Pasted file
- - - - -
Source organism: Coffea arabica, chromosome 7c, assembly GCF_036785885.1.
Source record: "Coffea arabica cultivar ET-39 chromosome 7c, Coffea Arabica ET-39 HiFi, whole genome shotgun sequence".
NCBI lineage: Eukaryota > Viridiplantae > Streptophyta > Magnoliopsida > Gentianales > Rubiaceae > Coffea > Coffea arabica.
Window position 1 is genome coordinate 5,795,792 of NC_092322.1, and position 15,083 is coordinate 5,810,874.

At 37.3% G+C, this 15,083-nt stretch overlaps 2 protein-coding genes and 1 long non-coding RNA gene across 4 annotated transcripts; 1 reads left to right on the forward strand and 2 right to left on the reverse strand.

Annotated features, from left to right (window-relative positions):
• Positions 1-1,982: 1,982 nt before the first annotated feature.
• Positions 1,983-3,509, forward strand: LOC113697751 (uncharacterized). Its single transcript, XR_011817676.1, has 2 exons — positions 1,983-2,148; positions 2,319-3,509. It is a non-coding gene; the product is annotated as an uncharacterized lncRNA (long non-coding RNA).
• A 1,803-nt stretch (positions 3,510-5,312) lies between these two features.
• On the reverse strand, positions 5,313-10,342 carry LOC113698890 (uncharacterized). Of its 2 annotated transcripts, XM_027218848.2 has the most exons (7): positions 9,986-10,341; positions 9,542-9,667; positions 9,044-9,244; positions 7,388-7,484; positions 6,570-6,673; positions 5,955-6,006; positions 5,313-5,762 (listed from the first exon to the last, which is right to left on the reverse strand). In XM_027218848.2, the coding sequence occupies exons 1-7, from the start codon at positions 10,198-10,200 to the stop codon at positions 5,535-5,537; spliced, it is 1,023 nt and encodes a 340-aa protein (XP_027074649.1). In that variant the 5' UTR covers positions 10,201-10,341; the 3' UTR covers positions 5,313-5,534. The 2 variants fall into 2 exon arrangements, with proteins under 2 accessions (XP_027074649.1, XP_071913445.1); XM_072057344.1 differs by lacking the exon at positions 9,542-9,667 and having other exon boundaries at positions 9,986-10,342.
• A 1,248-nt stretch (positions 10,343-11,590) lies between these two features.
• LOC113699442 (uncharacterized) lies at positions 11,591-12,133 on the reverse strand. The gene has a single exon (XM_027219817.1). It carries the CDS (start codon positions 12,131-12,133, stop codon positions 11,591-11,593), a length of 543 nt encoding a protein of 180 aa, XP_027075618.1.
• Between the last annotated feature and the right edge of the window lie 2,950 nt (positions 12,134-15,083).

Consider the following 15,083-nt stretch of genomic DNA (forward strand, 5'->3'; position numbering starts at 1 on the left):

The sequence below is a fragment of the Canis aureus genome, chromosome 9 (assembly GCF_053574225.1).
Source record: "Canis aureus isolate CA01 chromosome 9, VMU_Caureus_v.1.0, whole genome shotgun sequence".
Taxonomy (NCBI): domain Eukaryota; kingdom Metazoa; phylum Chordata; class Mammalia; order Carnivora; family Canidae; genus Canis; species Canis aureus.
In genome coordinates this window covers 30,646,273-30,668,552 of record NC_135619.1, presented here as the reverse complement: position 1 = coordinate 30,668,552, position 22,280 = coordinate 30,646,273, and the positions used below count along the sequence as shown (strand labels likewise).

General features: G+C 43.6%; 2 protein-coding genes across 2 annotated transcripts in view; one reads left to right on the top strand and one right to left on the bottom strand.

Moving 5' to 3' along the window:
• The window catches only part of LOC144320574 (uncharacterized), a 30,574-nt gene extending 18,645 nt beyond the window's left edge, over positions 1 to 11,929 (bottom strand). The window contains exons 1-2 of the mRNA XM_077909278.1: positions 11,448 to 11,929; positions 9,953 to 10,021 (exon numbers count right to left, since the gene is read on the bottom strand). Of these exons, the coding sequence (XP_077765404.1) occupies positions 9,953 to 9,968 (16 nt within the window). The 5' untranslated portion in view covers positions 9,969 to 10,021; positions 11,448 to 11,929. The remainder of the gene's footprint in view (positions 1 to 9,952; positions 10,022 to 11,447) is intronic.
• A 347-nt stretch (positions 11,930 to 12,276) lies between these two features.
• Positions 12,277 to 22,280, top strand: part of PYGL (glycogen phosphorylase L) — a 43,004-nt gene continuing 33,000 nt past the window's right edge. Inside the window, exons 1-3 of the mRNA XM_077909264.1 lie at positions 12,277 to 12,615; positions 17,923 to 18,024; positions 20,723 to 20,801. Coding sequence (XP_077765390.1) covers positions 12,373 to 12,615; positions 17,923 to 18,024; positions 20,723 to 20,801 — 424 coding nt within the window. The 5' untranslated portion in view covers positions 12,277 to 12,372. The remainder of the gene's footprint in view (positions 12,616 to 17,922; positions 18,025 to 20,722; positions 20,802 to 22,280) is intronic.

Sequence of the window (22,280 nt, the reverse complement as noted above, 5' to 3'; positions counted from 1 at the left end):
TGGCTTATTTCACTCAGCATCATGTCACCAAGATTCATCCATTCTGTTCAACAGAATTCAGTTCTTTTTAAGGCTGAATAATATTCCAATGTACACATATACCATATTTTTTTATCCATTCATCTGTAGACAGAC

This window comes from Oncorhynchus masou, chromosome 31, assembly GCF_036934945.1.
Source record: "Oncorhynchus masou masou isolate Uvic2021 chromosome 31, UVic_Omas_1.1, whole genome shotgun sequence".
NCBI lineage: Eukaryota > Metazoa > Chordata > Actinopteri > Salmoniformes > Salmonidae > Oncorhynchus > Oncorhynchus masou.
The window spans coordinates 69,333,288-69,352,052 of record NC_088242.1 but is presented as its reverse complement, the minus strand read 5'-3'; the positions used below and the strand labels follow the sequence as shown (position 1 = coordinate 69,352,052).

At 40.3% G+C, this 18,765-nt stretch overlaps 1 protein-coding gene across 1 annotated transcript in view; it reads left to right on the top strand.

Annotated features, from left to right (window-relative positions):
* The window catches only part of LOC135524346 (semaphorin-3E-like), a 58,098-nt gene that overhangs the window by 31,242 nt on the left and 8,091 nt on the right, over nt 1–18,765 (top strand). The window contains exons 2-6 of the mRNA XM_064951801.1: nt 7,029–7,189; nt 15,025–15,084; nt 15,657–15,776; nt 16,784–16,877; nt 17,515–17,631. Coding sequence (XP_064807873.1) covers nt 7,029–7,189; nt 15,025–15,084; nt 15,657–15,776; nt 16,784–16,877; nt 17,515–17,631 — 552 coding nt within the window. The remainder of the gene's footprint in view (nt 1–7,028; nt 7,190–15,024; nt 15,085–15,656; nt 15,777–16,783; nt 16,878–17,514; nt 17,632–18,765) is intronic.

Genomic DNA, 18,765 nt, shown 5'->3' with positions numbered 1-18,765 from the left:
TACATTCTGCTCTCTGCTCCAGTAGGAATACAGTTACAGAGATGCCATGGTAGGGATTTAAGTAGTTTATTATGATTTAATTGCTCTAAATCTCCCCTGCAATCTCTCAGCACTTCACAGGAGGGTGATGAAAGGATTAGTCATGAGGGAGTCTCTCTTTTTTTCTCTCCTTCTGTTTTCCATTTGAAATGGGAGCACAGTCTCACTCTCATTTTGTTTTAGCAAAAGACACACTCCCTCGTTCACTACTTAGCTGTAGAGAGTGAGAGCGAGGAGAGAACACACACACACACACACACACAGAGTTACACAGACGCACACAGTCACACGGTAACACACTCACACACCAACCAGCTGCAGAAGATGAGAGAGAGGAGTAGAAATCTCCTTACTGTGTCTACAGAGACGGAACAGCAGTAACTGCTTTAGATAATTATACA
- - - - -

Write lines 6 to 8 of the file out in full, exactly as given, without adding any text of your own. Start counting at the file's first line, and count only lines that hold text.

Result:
Annotated features, from left to right (window-relative positions):
• Positions 1-1,982: 1,982 nt before the first annotated feature.
• Positions 1,983-3,509, forward strand: LOC113697751 (uncharacterized). Its single transcript, XR_011817676.1, has 2 exons — positions 1,983-2,148; positions 2,319-3,509. It is a non-coding gene; the product is annotated as an uncharacterized lncRNA (long non-coding RNA).